The period after the decline of Roman Empire in the 5th century, saw what historians referred to as the migration period, where large numbers of Germanic tribes like the Goths, Vandals, Angles, Saxons, Lombards, Suebi, Frisii and Franks, moved into the Roman Territories. This migration was pushed further westward by the Huns, Avars, Slavs, Bulgars and Alans. "The Barbarian Invasion" is perhaps the common misconceptions which is related to the Great Migration Period, often overlapping with idea of "Drak Ages", but historically speaking, these ideas were considered very generalized and inaccurate.

The Anglo-Saxons originated from the land of Saxons, that could be traced back to the confederate of Germanic Tribes in the northern German Plains. Initially, the Anglo-Saxons was thought to be amongst those who migrated to England, "invading" them and displaced the local population. This idea is currently challenged however, there's evidence even to their settlements in the British Isles before the Romans, and their service as auxiliaries during Roman Rule of Britain. So, the Anglo-Saxons could be considered as a product of centuries of cultural progress and assimilation. Nevertheless, there were indeed migrations from the mainland which contributed to the population of Anglo-Saxons domains in Britain.

What followed after that was the legacy of Anglo-Saxons ruling the land, along with the Welsh, Picts and the Irish. They started to convert to Christianity somewhere in in mid 7th century, but the process was gradual and would last until late 9th century. This era saw the rise of prominent Anglo-Saxons domains, like Mercia and Wessex. Mercia was the Latin name for the region in Low-England and was inhabited by several tribes of Anglo-Saxons and Brythonnic Speaking people. The Mercians ruled their dominion with aggresive expansionism in the 7th-8th century, firming their grip on the territories they included in the "Mercian Hegemony" and further supported by the Mercian's militaristic doctrines. On the other hand, Wessex saw its rise in the 9th century, during the times of the Viking invasion of England. It's rulers succeeded in uniting the Anglo Saxons and fending of the Danes who ruled the eastern land. After that, the Anglo-Saxon began rebuilding the land and reforming the society, which allowed the formation of Kingdom of England, before being conquered by the Normans in 11th century.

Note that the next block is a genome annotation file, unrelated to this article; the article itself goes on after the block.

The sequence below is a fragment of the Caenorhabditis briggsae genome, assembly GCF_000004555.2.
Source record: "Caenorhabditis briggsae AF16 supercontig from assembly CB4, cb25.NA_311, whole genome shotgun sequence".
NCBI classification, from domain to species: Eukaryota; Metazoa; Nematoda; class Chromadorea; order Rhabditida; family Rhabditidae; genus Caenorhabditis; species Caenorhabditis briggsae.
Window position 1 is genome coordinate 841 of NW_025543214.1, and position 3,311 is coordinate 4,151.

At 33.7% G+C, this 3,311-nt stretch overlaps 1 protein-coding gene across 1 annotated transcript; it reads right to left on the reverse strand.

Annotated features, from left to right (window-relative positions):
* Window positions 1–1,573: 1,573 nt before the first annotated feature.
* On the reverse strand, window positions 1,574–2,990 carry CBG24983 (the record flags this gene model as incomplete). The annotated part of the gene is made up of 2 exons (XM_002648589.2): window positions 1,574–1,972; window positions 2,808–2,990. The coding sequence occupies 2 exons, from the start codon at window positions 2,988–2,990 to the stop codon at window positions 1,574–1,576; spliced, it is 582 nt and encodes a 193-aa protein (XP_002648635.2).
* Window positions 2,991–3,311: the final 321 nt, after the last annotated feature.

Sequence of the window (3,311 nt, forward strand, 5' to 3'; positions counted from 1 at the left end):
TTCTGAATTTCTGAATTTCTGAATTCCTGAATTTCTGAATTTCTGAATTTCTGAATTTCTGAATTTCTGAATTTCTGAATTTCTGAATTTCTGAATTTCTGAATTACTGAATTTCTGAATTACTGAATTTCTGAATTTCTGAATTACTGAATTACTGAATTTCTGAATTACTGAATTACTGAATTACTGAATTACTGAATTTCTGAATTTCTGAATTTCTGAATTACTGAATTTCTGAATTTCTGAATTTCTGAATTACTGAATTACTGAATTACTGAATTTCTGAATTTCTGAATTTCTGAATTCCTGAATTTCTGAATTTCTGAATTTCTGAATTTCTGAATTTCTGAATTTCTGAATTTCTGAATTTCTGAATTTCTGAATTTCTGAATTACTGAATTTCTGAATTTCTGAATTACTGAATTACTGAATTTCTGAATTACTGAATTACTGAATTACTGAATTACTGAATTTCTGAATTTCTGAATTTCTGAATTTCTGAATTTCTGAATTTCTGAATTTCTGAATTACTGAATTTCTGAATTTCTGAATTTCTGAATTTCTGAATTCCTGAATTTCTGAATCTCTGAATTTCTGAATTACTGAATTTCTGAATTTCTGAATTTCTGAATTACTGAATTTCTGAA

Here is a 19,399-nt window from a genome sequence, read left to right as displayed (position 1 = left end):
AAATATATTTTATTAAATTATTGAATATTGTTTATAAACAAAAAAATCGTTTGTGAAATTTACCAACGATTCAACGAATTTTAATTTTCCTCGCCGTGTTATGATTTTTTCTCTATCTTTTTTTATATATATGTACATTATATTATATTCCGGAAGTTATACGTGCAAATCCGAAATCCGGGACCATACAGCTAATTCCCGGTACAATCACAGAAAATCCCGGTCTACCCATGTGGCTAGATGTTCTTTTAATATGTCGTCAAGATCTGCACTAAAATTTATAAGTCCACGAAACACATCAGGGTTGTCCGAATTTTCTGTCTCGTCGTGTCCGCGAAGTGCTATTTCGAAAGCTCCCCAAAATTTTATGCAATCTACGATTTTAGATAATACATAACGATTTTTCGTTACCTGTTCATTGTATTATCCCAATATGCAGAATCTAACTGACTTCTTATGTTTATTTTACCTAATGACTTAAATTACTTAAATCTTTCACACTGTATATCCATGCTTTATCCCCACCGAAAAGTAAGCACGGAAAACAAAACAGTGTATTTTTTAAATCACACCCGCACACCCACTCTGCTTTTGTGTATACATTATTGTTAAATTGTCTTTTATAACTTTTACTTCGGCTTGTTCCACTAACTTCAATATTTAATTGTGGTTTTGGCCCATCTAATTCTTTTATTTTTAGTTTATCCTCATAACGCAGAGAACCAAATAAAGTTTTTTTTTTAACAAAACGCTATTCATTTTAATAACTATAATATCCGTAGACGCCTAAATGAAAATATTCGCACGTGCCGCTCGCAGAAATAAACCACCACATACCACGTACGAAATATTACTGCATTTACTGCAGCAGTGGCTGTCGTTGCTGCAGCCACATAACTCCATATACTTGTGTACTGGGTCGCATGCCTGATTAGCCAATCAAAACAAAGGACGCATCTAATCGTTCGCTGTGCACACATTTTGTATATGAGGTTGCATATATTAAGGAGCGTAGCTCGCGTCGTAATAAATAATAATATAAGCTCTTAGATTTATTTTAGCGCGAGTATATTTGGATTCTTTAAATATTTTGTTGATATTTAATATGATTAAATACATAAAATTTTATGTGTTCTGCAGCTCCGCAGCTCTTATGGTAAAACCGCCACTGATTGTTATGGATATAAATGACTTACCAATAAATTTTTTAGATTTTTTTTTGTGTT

~~~~~References and Other Related Media~~~~~

I'm sure there will be many that are versed in the history of the Anglo-Saxons, so if you do find any errors, i'd really appreciate any historical feedback, and please apologize for any unintended errors.